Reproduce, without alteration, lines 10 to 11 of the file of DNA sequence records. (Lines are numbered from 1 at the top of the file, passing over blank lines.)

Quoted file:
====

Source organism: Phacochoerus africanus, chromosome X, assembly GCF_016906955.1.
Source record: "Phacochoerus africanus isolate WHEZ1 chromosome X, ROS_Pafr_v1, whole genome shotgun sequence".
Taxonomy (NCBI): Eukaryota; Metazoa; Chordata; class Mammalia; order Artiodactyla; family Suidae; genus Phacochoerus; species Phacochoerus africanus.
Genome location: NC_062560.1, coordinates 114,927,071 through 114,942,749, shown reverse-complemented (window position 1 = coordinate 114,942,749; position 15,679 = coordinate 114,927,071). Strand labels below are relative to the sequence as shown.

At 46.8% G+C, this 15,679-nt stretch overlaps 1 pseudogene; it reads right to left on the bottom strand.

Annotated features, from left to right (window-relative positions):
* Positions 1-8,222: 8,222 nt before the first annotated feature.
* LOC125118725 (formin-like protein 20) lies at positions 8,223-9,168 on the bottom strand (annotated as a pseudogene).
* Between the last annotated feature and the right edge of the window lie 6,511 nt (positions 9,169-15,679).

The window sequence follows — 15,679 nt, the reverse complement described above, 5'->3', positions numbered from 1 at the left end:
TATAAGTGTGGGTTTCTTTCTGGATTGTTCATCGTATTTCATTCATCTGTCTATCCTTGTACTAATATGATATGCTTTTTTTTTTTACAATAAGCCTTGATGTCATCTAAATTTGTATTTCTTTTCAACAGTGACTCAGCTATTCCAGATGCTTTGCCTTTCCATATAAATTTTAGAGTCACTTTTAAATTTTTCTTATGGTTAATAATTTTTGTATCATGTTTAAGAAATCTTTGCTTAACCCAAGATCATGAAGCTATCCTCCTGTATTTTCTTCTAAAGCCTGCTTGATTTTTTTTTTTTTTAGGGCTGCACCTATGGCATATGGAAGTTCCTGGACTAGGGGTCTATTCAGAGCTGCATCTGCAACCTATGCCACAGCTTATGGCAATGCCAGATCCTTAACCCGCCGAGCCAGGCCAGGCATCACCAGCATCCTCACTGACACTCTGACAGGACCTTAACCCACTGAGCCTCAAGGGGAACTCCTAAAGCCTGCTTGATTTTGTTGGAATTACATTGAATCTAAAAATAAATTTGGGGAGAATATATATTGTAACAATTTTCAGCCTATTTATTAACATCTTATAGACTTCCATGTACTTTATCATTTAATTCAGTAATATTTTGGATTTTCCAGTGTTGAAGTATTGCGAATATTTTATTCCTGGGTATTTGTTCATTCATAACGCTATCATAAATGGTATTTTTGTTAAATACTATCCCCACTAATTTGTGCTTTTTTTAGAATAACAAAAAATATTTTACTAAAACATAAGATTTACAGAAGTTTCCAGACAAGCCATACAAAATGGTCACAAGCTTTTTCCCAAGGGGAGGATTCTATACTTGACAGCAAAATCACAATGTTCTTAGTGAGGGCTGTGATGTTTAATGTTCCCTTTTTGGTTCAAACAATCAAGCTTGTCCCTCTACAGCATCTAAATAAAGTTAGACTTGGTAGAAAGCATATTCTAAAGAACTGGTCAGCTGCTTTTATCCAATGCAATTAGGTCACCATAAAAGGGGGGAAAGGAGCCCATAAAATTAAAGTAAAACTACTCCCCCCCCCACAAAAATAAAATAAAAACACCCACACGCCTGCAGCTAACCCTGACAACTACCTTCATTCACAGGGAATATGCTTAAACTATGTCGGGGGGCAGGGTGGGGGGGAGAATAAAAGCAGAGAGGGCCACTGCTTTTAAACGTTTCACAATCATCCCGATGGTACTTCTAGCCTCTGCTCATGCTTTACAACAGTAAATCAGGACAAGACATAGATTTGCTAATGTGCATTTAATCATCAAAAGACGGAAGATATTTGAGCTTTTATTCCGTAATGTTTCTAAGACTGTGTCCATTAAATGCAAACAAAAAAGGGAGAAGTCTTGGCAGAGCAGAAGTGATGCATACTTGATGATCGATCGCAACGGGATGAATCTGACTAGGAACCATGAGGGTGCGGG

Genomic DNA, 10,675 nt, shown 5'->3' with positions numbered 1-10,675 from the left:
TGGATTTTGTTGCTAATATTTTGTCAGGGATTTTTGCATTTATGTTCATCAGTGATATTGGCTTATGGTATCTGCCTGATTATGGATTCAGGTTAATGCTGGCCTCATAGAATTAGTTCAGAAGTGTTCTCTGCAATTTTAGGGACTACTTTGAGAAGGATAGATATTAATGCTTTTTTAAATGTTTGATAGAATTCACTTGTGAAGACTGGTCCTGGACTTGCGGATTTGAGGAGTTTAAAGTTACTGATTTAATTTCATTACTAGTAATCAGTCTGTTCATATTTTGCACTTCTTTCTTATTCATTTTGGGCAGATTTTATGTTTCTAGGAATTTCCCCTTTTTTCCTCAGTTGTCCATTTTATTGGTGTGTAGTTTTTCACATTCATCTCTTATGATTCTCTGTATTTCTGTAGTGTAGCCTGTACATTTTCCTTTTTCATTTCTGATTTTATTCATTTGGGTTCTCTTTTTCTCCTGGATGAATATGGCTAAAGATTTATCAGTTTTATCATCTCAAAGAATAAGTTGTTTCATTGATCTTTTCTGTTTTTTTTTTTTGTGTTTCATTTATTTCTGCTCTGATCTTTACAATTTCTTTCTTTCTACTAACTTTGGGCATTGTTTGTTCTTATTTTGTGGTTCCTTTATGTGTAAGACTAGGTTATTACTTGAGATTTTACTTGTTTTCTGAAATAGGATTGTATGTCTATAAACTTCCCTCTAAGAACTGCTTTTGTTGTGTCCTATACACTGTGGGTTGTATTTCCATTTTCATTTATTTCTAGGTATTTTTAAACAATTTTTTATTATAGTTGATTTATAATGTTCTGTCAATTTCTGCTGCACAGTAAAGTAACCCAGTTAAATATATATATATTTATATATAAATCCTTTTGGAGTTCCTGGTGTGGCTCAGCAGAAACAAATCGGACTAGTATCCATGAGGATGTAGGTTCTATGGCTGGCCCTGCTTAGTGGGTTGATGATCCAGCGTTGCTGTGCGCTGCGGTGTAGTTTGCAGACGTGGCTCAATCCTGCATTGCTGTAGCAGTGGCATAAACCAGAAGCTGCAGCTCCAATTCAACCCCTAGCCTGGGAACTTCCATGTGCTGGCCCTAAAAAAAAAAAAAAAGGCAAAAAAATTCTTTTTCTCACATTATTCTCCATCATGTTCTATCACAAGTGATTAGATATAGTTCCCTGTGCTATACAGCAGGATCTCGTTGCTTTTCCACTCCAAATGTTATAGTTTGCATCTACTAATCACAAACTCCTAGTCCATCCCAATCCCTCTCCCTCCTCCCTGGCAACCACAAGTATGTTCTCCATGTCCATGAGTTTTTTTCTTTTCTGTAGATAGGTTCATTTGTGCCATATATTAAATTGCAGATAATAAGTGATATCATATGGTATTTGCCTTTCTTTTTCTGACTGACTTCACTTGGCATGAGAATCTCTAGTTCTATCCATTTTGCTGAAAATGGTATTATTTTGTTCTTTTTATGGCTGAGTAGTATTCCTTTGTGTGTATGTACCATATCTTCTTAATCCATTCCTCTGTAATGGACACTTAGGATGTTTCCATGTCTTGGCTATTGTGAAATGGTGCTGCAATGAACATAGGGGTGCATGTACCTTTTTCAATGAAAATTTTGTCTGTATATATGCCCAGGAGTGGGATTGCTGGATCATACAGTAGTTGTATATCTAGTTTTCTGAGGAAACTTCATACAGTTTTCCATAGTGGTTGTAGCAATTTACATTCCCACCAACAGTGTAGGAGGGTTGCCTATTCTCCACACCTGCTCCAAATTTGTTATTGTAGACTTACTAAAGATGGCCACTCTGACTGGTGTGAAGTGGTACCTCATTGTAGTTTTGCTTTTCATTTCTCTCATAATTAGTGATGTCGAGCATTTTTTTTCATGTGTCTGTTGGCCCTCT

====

The window sequence follows — 15,679 nt, the reverse complement described above, 5'->3', positions numbered from 1 at the left end:
TATAAGTGTGGGTTTCTTTCTGGATTGTTCATCGTATTTCATTCATCTGTCTATCCTTGTACTAATATGATATGCTTTTTTTTTTTACAATAAGCCTTGATGTCATCTAAATTTGTATTTCTTTTCAACAGTGACTCAGCTATTCCAGATGCTTTGCCTTTCCATATAAATTTTAGAGTCACTTTTAAATTTTTCTTATGGTTAATAATTTTTGTATCATGTTTAAGAAATCTTTGCTTAACCCAAGATCATGAAGCTATCCTCCTGTATTTTCTTCTAAAGCCTGCTTGATTTTTTTTTTTTTTAGGGCTGCACCTATGGCATATGGAAGTTCCTGGACTAGGGGTCTATTCAGAGCTGCATCTGCAACCTATGCCACAGCTTATGGCAATGCCAGATCCTTAACCCGCCGAGCCAGGCCAGGCATCACCAGCATCCTCACTGACACTCTGACAGGACCTTAACCCACTGAGCCTCAAGGGGAACTCCTAAAGCCTGCTTGATTTTGTTGGAATTACATTGAATCTAAAAATAAATTTGGGGAGAATATATATTGTAACAATTTTCAGCCTATTTATTAACATCTTATAGACTTCCATGTACTTTATCATTTAATTCAGTAATATTTTGGATTTTCCAGTGTTGAAGTATTGCGAATATTTTATTCCTGGGTATTTGTTCATTCATAACGCTATCATAAATGGTATTTTTGTTAAATACTATCCCCACTAATTTGTGCTTTTTTTAGAATAACAAAAAATATTTTACTAAAACATAAGATTTACAGAAGTTTCCAGACAAGCCATACAAAATGGTCACAAGCTTTTTCCCAAGGGGAGGATTCTATACTTGACAGCAAAATCACAATGTTCTTAGTGAGGGCTGTGATGTTTAATGTTCCCTTTTTGGTTCAAACAATCAAGCTTGTCCCTCTACAGCATCTAAATAAAGTTAGACTTGGTAGAAAGCATATTCTAAAGAACTGGTCAGCTGCTTTTATCCAATGCAATTAGGTCACCATAAAAGGGGGGAAAGGAGCCCATAAAATTAAAGTAAAACTACTCCCCCCCCCACAAAAATAAAATAAAAACACCCACACGCCTGCAGCTAACCCTGACAACTACCTTCATTCACAGGGAATATGCTTAAACTATGTCGGGGGGCAGGGTGGGGGGGAGAATAAAAGCAGAGAGGGCCACTGCTTTTAAACGTTTCACAATCATCCCGATGGTACTTCTAGCCTCTGCTCATGCTTTACAACAGTAAATCAGGACAAGACATAGATTTGCTAATGTGCATTTAATCATCAAAAGACGGAAGATATTTGAGCTTTTATTCCGTAATGTTTCTAAGACTGTGTCCATTAAATGCAAACAAAAAAGGGAGAAGTCTTGGCAGAGCAGAAGTGATGCATACTTGATGATCGATCGCAACGGGATGAATCTGACTAGGAACCATGAGGGTGCGGG